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From Seascapes of Extinction to Seascapes of Confidence: Territorial Use Rights in Fisheries in Chile: El Quisco and Puerto Oscuro
Uppsala universitet.
2008 (English)Book (Other academic)
Abstract [en]

In Chile, the indiscriminate harvest for export of the edible shellfish, Concholepas concholepas or false abalone, propelled by a neo-liberal market economy during the 1970s, almost led to the extinction of the species, thereby threatening the dependant small-scale artisan fishers’ survival as well as the ecosystem. To reverse this, fishers’ organizations in Chile have adopted the state created regulatory measure, Management and Exploitation Areas for Benthic Resources (MEABR; locally known as Management Areas -- MAs). Replacing the former unsuccessful fishing regulatory measurements, the MEABR regime empowers the fishers with exclusive territorial use rights (TURF) to manage the species, often under commons institutions, thus creating new seascapes of confidence. However, as is often the case with new solutions, emergent problems are posed that threaten to undermine the reform. With the new regulated extraction measure and geographical expansion of this novel labour and production alternative, fishers experience a transition from ‘nomadic’ to sedentary fishing leading to a transformation of their lifestyle and skills. If MAs become permanent, fishing in rural areas may lead to tensions as the fishers settle on coastal lands without entitlement, or are hindered from developing their own fisheries infrastructure. The legal system does not seem to fully foresee the consequences of the reform, and prevailing power relations and private property rights work to disadvantage the fishers. Using a participatory approach for the first research location of El Quisco (Valparaíso Region), and interviews with key informants for the second research location of Puerto Oscuro (Coquimbo Region), fishers’ views of the Chilean TURF were evaluated. How fishers perceive this experience should be central for the success or failure of the MAs as a viable alternative to the earlier conditions of open access. While the assessment of El Quisco deals more with the performance of the MA, Puerto Oscuro is used to portray the seascapes of conflict that have emerged as ownership of the coastal land is contested. The study shows that while the reform has brought better incomes from the benthic resources, the overall economic importance of the MAs for the fishers is reduced relative to the incomes coming from fishing activities realized outside the MAs. Experiences in both cases have been otherwise positive in terms of the recuperation of the species, ecological concerns and strengthening fishers’ so-called soft assets. Nevertheless, many problems remain, among them the problem of access to the sea border and those related to ambiguous land rights to support coastal settlement and fishing infrastructure development.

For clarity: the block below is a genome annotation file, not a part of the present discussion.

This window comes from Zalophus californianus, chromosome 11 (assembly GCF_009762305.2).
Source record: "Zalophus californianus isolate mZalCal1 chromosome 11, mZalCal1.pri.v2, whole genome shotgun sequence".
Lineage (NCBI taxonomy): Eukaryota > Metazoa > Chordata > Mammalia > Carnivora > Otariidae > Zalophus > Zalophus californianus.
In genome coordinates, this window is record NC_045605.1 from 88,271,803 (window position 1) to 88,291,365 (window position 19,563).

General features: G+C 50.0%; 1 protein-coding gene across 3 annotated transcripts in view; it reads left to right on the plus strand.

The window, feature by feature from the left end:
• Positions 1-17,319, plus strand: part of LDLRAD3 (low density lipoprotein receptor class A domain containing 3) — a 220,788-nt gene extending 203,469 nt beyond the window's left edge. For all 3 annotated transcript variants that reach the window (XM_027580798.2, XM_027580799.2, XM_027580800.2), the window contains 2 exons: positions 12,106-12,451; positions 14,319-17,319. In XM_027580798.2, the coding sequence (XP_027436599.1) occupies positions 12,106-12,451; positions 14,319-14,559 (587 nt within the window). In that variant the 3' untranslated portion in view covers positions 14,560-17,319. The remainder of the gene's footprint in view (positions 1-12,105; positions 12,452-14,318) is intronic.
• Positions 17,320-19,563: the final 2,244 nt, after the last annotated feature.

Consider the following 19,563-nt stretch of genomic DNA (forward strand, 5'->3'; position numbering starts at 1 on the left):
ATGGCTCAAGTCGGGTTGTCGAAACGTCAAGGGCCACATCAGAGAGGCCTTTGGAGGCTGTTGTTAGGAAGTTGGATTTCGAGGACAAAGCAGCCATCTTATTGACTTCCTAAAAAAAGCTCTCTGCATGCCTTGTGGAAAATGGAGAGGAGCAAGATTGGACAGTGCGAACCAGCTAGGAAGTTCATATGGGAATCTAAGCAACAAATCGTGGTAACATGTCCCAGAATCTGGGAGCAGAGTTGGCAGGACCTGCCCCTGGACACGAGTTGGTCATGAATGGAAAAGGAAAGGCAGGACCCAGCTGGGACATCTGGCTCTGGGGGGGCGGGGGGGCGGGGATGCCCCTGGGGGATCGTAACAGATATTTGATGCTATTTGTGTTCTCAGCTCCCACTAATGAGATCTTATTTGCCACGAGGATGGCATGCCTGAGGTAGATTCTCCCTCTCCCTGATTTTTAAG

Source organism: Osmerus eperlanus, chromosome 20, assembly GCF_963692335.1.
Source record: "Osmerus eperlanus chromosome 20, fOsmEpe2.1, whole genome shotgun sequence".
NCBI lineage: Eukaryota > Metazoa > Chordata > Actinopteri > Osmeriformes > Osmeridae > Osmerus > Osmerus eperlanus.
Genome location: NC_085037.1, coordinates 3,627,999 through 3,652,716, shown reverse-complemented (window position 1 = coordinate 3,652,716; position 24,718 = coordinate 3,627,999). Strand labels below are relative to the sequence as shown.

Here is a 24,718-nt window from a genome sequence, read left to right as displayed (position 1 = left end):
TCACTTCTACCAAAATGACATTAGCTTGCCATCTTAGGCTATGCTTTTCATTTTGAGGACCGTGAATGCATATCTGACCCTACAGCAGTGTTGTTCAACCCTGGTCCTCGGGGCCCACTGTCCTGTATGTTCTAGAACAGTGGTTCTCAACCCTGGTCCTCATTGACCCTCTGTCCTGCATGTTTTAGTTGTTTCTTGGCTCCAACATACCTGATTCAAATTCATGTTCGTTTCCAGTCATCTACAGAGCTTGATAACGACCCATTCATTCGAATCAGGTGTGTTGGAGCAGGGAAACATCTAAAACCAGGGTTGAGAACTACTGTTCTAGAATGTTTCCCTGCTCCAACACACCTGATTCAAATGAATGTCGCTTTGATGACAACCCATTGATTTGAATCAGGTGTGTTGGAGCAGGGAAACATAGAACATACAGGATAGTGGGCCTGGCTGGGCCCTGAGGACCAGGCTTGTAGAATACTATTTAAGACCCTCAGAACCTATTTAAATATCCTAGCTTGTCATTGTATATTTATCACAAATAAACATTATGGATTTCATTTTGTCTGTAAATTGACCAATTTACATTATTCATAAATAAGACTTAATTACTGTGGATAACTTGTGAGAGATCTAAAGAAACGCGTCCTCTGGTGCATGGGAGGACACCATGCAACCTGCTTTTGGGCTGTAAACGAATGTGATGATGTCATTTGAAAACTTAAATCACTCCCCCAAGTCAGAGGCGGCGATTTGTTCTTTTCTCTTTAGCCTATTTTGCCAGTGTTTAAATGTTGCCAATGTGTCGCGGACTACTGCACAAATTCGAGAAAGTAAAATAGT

Place, publisher, year, edition, pages
Stockholm: CoAction Publishing, 2008. , 197 p.
Keyword [en]
territorial use rights in fisheries, MEARB, management areas, artisan fishing, Concholepas concholepas, Locos, the commons, participatory rural appraisal, Chile
National Category
Oceanography, Hydrology, Water Resources Fish and Aquacultural Science Landscape Architecture
Identifiers
URN: urn:nbn:se:sh:diva-33288DOI: 10.4324/9781315159829ISBN: 978-91-977071-2-1 (print)ISBN: 978-91-977071-3-8 (electronic)OAI: oai:DiVA.org:sh-33288DiVA: diva2:1138142
Available from: 2017-09-04 Created: 2017-09-04 Last updated: 2017-09-04Bibliographically approved

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Gallardo Fernández, Gloria L.
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Citation style
  • apa
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